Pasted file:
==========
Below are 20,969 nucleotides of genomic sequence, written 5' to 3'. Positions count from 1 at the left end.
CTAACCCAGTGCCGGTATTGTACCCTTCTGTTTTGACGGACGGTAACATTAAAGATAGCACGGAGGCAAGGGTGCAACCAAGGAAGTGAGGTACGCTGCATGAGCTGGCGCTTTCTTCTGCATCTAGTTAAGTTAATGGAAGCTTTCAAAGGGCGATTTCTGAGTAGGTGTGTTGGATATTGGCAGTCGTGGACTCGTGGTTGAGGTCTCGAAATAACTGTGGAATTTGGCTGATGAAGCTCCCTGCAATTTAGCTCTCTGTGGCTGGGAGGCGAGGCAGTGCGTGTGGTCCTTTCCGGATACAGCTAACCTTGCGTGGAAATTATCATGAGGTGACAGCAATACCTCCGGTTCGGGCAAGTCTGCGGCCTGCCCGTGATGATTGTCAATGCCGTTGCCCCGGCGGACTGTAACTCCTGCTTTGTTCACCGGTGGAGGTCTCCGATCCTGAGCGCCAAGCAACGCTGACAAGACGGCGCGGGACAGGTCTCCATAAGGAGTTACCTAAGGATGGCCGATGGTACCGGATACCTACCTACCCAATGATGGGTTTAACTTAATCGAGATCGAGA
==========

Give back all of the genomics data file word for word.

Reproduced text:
Below are 20,969 nucleotides of genomic sequence, written 5' to 3'. Positions count from 1 at the left end.
CTAACCCAGTGCCGGTATTGTACCCTTCTGTTTTGACGGACGGTAACATTAAAGATAGCACGGAGGCAAGGGTGCAACCAAGGAAGTGAGGTACGCTGCATGAGCTGGCGCTTTCTTCTGCATCTAGTTAAGTTAATGGAAGCTTTCAAAGGGCGATTTCTGAGTAGGTGTGTTGGATATTGGCAGTCGTGGACTCGTGGTTGAGGTCTCGAAATAACTGTGGAATTTGGCTGATGAAGCTCCCTGCAATTTAGCTCTCTGTGGCTGGGAGGCGAGGCAGTGCGTGTGGTCCTTTCCGGATACAGCTAACCTTGCGTGGAAATTATCATGAGGTGACAGCAATACCTCCGGTTCGGGCAAGTCTGCGGCCTGCCCGTGATGATTGTCAATGCCGTTGCCCCGGCGGACTGTAACTCCTGCTTTGTTCACCGGTGGAGGTCTCCGATCCTGAGCGCCAAGCAACGCTGACAAGACGGCGCGGGACAGGTCTCCATAAGGAGTTACCTAAGGATGGCCGATGGTACCGGATACCTACCTACCCAATGATGGGTTTAACTTAATCGAGATCGAGA